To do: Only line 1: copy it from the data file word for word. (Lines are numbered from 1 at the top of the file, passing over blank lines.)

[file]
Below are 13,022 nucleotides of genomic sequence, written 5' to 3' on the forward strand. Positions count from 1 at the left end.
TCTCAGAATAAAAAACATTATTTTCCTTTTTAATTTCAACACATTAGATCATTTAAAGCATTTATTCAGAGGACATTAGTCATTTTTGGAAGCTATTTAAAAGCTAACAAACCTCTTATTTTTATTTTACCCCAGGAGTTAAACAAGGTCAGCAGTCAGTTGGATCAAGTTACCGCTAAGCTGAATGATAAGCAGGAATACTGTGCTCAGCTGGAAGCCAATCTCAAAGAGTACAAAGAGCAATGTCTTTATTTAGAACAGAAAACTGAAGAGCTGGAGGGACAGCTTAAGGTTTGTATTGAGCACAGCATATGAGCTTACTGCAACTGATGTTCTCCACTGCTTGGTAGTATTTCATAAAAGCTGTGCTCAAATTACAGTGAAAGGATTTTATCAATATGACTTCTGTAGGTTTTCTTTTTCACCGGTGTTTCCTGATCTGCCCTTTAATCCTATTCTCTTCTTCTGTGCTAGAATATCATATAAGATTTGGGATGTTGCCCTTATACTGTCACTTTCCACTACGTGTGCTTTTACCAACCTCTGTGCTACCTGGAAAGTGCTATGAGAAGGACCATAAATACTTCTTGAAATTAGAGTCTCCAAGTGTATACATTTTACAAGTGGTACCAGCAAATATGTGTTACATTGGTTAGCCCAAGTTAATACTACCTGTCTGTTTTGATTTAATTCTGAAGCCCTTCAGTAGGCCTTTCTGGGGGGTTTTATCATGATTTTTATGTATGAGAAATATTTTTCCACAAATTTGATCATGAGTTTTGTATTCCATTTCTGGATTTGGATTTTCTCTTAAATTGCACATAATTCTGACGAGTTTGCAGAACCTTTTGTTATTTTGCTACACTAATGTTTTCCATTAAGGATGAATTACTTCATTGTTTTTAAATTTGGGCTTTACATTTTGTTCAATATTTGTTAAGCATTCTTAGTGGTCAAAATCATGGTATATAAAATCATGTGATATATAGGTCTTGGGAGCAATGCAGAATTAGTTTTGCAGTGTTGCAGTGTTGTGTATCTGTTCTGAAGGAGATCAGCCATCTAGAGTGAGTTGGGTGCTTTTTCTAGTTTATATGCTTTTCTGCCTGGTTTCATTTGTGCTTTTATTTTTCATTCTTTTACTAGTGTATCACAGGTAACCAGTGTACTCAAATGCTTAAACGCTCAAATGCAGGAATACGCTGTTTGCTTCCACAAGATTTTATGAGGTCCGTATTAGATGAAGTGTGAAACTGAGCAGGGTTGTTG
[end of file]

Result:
Below are 13,022 nucleotides of genomic sequence, written 5' to 3' on the forward strand. Positions count from 1 at the left end.